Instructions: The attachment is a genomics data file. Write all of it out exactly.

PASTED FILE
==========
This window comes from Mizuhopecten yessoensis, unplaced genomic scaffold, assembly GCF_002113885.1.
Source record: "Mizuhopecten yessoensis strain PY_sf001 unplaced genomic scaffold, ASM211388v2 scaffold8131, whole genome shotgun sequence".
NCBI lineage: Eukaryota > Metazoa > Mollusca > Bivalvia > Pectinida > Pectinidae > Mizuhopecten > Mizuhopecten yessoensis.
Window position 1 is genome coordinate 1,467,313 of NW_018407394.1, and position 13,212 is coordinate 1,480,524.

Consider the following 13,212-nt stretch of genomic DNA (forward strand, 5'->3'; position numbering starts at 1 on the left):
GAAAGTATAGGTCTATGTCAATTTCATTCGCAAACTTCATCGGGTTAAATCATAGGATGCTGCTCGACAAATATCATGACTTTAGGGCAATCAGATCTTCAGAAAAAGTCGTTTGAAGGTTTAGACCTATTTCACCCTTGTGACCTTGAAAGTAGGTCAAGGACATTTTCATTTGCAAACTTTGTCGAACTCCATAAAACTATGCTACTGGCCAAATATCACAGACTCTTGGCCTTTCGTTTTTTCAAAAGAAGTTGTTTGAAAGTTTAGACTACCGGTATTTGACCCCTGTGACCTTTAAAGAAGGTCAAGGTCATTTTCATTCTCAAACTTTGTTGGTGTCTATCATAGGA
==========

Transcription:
This window comes from Mizuhopecten yessoensis, unplaced genomic scaffold, assembly GCF_002113885.1.
Source record: "Mizuhopecten yessoensis strain PY_sf001 unplaced genomic scaffold, ASM211388v2 scaffold8131, whole genome shotgun sequence".
NCBI lineage: Eukaryota > Metazoa > Mollusca > Bivalvia > Pectinida > Pectinidae > Mizuhopecten > Mizuhopecten yessoensis.
Window position 1 is genome coordinate 1,467,313 of NW_018407394.1, and position 13,212 is coordinate 1,480,524.

Consider the following 13,212-nt stretch of genomic DNA (forward strand, 5'->3'; position numbering starts at 1 on the left):
GAAAGTATAGGTCTATGTCAATTTCATTCGCAAACTTCATCGGGTTAAATCATAGGATGCTGCTCGACAAATATCATGACTTTAGGGCAATCAGATCTTCAGAAAAAGTCGTTTGAAGGTTTAGACCTATTTCACCCTTGTGACCTTGAAAGTAGGTCAAGGACATTTTCATTTGCAAACTTTGTCGAACTCCATAAAACTATGCTACTGGCCAAATATCACAGACTCTTGGCCTTTCGTTTTTTCAAAAGAAGTTGTTTGAAAGTTTAGACTACCGGTATTTGACCCCTGTGACCTTTAAAGAAGGTCAAGGTCATTTTCATTCTCAAACTTTGTTGGTGTCTATCATAGGA